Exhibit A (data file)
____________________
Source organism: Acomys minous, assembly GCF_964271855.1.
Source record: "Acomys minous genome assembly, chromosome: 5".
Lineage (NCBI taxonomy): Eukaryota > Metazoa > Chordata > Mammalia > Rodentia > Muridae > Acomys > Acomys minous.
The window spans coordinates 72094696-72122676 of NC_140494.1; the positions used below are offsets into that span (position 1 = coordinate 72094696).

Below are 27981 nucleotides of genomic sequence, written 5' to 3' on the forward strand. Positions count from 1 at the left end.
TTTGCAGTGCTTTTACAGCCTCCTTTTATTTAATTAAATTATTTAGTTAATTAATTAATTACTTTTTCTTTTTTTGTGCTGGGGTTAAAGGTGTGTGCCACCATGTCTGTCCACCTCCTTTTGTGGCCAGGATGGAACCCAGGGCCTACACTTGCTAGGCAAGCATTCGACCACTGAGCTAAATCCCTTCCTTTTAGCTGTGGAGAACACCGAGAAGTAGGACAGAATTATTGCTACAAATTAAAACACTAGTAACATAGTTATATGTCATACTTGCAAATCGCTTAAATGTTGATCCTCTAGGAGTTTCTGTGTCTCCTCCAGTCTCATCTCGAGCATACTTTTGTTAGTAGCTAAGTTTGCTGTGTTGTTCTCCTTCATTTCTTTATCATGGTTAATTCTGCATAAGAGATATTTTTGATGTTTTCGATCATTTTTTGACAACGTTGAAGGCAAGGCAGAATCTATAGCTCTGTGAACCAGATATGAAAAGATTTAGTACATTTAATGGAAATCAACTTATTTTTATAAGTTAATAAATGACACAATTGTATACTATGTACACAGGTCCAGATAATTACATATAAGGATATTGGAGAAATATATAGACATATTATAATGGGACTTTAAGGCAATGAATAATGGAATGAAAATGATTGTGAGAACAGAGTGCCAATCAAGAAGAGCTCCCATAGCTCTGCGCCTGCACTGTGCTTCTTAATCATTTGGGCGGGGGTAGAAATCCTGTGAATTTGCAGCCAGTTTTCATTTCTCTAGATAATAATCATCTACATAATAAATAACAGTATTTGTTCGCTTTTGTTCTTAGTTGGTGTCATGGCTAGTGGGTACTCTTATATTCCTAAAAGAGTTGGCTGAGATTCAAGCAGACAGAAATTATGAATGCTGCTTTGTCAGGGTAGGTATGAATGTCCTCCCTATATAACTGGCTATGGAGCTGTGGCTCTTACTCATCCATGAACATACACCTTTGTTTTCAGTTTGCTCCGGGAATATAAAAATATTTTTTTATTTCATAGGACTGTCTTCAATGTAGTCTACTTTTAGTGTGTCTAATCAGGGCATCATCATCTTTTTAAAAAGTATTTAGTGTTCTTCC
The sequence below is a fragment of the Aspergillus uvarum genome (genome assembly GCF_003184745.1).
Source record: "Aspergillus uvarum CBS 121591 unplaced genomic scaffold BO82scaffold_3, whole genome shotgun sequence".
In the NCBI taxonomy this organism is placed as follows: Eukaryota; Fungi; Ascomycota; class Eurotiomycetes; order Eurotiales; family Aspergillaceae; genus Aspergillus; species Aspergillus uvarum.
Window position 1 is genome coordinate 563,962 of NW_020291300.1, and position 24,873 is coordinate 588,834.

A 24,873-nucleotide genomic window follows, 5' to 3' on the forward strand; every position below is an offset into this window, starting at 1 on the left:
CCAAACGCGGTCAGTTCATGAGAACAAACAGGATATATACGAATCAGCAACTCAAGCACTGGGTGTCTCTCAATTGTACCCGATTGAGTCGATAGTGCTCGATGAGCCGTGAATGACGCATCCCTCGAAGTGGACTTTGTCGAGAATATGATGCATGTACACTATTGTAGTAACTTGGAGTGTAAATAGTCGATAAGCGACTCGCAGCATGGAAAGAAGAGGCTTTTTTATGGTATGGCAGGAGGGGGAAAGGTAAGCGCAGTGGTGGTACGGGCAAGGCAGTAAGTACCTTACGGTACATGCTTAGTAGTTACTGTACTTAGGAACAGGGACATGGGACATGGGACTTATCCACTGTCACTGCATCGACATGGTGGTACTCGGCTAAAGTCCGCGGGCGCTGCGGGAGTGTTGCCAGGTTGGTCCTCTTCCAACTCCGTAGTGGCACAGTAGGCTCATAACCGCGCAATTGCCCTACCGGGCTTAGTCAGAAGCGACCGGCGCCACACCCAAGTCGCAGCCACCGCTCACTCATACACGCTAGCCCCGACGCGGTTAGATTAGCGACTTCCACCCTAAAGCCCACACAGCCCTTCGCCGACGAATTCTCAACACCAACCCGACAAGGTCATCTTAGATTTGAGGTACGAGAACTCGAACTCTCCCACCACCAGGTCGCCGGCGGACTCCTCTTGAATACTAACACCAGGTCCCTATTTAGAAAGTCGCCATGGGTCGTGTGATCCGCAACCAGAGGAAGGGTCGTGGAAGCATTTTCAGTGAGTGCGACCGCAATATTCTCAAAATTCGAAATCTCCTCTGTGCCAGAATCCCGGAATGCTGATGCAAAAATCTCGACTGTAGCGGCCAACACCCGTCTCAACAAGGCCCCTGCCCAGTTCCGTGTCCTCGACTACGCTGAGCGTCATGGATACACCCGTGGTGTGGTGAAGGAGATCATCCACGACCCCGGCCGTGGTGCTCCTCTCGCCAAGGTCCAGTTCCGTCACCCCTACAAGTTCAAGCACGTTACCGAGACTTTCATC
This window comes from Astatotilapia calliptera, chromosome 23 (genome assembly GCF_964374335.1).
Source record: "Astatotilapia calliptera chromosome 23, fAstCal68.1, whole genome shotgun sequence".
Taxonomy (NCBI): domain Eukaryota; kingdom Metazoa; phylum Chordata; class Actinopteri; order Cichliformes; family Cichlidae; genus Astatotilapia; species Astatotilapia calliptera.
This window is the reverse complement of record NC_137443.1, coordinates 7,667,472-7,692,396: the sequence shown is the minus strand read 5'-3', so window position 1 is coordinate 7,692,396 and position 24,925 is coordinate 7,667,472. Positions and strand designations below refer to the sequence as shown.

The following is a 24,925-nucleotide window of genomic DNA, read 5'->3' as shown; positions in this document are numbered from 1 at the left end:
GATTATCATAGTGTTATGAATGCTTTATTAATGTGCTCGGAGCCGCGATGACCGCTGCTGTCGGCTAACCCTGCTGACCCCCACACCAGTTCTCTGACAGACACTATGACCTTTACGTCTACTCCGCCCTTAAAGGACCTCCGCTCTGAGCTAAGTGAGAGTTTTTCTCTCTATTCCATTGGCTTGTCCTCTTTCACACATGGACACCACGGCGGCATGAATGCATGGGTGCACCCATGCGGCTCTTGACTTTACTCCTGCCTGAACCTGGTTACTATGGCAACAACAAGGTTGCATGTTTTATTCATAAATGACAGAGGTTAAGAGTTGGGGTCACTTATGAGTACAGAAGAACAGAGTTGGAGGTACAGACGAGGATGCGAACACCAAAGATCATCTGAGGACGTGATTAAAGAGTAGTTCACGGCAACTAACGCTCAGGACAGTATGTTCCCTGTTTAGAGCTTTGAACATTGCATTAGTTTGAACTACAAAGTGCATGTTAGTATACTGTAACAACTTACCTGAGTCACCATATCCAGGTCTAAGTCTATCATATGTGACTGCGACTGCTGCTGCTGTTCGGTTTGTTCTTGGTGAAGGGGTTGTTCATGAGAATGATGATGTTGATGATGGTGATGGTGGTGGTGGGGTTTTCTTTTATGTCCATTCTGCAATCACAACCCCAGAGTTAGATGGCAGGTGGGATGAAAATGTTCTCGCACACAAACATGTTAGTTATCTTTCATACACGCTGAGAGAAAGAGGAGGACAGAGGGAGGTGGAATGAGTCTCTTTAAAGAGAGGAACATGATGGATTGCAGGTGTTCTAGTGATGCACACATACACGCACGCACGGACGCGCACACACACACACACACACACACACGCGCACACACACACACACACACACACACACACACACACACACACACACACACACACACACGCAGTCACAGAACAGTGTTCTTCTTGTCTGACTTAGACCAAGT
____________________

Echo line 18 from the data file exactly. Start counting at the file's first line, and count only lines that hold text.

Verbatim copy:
GATTATCATAGTGTTATGAATGCTTTATTAATGTGCTCGGAGCCGCGATGACCGCTGCTGTCGGCTAACCCTGCTGACCCCCACACCAGTTCTCTGACAGACACTATGACCTTTACGTCTACTCCGCCCTTAAAGGACCTCCGCTCTGAGCTAAGTGAGAGTTTTTCTCTCTATTCCATTGGCTTGTCCTCTTTCACACATGGACACCACGGCGGCATGAATGCATGGGTGCACCCATGCGGCTCTTGACTTTACTCCTGCCTGAACCTGGTTACTATGGCAACAACAAGGTTGCATGTTTTATTCATAAATGACAGAGGTTAAGAGTTGGGGTCACTTATGAGTACAGAAGAACAGAGTTGGAGGTACAGACGAGGATGCGAACACCAAAGATCATCTGAGGACGTGATTAAAGAGTAGTTCACGGCAACTAACGCTCAGGACAGTATGTTCCCTGTTTAGAGCTTTGAACATTGCATTAGTTTGAACTACAAAGTGCATGTTAGTATACTGTAACAACTTACCTGAGTCACCATATCCAGGTCTAAGTCTATCATATGTGACTGCGACTGCTGCTGCTGTTCGGTTTGTTCTTGGTGAAGGGGTTGTTCATGAGAATGATGATGTTGATGATGGTGATGGTGGTGGTGGGGTTTTCTTTTATGTCCATTCTGCAATCACAACCCCAGAGTTAGATGGCAGGTGGGATGAAAATGTTCTCGCACACAAACATGTTAGTTATCTTTCATACACGCTGAGAGAAAGAGGAGGACAGAGGGAGGTGGAATGAGTCTCTTTAAAGAGAGGAACATGATGGATTGCAGGTGTTCTAGTGATGCACACATACACGCACGCACGGACGCGCACACACACACACACACACACACACGCGCACACACACACACACACACACACACACACACACACACACACACACACACACACACACGCAGTCACAGAACAGTGTTCTTCTTGTCTGACTTAGACCAAGT